This of course is nonsense. If Europe is to be "saved", no one but the Europeans can save it. The reason European leaders are failing in this responsibility is that they have abdicated their role as leaders. The call for global governance is simply an acknowledgement of their own failure to lead and an insistence that others (read the IMF or the UN or the "international community") make the difficult decisions they were elected to make. They know very well Europe has been living well beyond its means and yet is unwilling to change in the face of the reality that the welfare state they erected is not sustainable and never was. Europe was built on a peace imposed and paid for by the United States through a half-century of Cold War and intra-European tensions. This allowed Europe to focus on its internal development as it cut back on its defense expenditures and built up its welfare state. All of Europe adopted universal health care, introduced a shorter workweek and longer vacations, a higher minimum wage with greater job security, and earlier retirements and generous pensions. All that mattered to the self-focused Europeans was consumption, supported by overspending and overborrowing. Europe never built the necessary capacity to sustain the generous entitlements and large public sector its appetite demanded, and it refused to acknowledge the disastrous incentives toward self-destruction it was building into its economy and polity.
Over time, in response to these incentives, an ever-increasing share of the labor force left the private sector for the security of the public sector and its less demanding job requirements. Special interests grabbed hold of the public purse in the name of “the poor and the elderly and the needy” and efforts to bring “fairness” to the distribution of income resulted in large-scale and expensive entitlements and a shrinking share of the population acting as taxpayers. Contraception, the pill, abortion on demand, and the greater acceptance of homosexuality brought with it lower natality and nuptiality and rising illegitimacy, and with failed family formation many children raised in single parent households without the needed direction of both a father and a mother. Large-scale immigration, combined with a cowardice to defend European culture, further sapped vitality from the Europeans.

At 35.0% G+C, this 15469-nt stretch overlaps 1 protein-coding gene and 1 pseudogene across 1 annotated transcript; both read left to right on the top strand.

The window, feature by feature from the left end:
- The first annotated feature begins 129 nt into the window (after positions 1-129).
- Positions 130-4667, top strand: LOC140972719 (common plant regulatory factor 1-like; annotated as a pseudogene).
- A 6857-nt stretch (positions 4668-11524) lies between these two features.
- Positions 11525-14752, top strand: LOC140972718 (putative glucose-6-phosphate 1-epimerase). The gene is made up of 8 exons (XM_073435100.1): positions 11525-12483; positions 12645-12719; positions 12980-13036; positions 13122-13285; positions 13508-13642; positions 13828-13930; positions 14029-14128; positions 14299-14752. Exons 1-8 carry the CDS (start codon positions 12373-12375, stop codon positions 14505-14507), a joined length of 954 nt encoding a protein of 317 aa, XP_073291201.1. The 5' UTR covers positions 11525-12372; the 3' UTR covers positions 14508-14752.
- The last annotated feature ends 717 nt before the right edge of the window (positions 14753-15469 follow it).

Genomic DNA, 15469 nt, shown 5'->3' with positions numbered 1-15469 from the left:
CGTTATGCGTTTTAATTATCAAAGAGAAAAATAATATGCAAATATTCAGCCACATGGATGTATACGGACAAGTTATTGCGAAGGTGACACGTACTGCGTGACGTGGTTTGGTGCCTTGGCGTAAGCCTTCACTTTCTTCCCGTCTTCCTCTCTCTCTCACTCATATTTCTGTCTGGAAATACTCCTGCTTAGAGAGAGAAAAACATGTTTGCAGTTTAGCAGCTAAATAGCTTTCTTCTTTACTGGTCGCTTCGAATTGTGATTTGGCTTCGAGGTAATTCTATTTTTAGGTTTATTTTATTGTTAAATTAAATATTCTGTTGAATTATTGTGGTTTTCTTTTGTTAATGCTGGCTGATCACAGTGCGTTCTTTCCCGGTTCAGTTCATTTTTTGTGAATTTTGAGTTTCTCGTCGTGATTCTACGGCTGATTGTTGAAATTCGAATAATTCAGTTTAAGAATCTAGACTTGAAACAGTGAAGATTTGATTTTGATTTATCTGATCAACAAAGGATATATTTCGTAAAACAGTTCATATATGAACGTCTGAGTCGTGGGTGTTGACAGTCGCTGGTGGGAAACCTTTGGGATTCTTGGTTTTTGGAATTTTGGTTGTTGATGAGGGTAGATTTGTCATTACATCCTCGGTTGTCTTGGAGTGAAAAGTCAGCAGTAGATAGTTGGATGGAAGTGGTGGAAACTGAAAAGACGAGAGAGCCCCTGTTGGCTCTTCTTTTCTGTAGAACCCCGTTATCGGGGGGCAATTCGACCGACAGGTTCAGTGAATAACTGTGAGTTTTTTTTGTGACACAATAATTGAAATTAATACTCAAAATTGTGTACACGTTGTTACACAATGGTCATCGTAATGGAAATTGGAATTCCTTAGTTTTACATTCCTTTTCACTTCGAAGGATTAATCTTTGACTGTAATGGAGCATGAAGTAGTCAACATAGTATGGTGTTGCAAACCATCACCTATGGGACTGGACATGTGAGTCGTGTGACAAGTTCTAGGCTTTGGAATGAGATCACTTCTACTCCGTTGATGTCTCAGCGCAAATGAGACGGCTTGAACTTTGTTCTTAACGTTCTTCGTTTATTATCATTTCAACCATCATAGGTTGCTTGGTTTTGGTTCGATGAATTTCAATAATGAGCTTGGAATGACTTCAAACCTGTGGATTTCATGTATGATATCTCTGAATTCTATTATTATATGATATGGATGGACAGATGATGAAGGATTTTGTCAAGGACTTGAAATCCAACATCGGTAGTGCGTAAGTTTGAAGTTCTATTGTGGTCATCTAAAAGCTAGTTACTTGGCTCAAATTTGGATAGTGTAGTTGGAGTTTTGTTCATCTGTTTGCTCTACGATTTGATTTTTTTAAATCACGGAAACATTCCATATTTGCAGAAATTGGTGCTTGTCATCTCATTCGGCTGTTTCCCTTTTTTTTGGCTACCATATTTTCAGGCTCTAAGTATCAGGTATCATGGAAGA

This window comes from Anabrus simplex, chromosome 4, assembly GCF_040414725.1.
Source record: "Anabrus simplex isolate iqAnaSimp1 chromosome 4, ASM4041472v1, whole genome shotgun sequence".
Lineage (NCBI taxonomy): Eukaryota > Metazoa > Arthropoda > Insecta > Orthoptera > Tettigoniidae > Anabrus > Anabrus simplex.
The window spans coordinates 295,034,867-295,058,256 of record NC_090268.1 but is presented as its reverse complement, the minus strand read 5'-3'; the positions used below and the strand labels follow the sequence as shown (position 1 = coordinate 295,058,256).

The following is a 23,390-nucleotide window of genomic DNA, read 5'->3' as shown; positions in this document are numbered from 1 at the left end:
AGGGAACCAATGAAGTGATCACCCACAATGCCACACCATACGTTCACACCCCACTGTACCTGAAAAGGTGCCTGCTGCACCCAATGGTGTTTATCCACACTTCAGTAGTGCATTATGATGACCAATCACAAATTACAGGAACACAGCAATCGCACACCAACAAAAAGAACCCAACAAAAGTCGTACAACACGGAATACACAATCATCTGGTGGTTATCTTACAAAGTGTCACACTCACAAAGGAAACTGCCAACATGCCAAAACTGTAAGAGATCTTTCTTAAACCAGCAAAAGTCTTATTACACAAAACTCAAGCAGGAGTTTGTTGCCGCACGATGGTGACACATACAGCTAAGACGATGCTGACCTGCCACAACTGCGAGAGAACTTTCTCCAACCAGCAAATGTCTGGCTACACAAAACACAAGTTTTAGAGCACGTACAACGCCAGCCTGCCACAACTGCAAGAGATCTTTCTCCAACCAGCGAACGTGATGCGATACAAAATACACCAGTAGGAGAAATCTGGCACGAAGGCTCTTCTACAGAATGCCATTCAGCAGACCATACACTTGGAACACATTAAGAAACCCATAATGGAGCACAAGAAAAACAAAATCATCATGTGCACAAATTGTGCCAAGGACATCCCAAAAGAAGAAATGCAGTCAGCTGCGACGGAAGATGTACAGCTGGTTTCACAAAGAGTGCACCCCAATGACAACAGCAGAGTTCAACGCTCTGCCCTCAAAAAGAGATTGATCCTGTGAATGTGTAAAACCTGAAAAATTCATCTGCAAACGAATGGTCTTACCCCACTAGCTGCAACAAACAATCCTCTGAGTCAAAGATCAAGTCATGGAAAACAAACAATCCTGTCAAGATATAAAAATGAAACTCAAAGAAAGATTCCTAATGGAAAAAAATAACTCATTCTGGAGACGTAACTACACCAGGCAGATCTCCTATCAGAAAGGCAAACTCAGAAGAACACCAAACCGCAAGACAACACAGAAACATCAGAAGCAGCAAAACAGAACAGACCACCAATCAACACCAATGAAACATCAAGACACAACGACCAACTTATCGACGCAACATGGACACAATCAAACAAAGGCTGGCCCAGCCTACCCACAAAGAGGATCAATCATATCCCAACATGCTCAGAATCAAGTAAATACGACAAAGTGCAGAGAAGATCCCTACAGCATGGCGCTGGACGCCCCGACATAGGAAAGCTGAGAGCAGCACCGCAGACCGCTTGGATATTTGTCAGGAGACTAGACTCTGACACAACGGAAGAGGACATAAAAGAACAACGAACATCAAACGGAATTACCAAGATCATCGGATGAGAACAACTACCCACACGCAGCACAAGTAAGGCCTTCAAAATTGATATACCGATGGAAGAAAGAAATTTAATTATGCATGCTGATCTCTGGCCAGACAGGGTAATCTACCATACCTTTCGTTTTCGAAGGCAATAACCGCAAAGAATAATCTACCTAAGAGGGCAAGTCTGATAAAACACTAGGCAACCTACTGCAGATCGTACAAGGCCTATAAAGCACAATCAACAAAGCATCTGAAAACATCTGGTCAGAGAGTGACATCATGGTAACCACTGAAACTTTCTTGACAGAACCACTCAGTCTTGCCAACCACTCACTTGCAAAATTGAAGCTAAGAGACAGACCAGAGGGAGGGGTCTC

In this environment, European political and social cultures declined markedly as its population aged and the young abandoned the faith and ideals of their forefathers. The demands on the public sector for unemployment insurance, old-age assistance and publically provided health care rose while its ability to meet those demands fell. Fiscal deficits widened as the willingness to pay for government programs shrank. Now the crisis is at hand. It is too late to save Greece, which will have to undergo severe hardships as its unemployment soars, public benefits are slashed, taxes become oppressive, and the economy declines markedly. Europe is scurrying to cobble together a rescue package to support the other highly indebted countries of the EU, that is to say, a rescue package designed to bail out German and French banks, which hold massive amounts of Greek debt. If the German and French financial systems collapse, there is no possible way to avoid a deep and long-lasting worldwide depression.
It is important to realize that however difficult the proximate and pressing economic and financial problems before Europe are they must be seen as mere reflections of much more fundamental troubles rooted in its declining culture and its unwillingness to defend itself and its civilization. Europe and the EU and its monetary union can of course be saved, if that is what the people of Europe really want. But if it is to overcome the crisis now at hand, Europe must take charge of its own faith and reject the call of Trichet and other European leaders for global governance as a substitute for its own need to sacrifice in defense of its own future. If the present leadership of Europe refuses to make the difficult decisions necessary to save Europe, they should step aside and make way for a new generation of Europeans committed to restoring the grand culture and authentic and true faith that brought it to greatness in the past.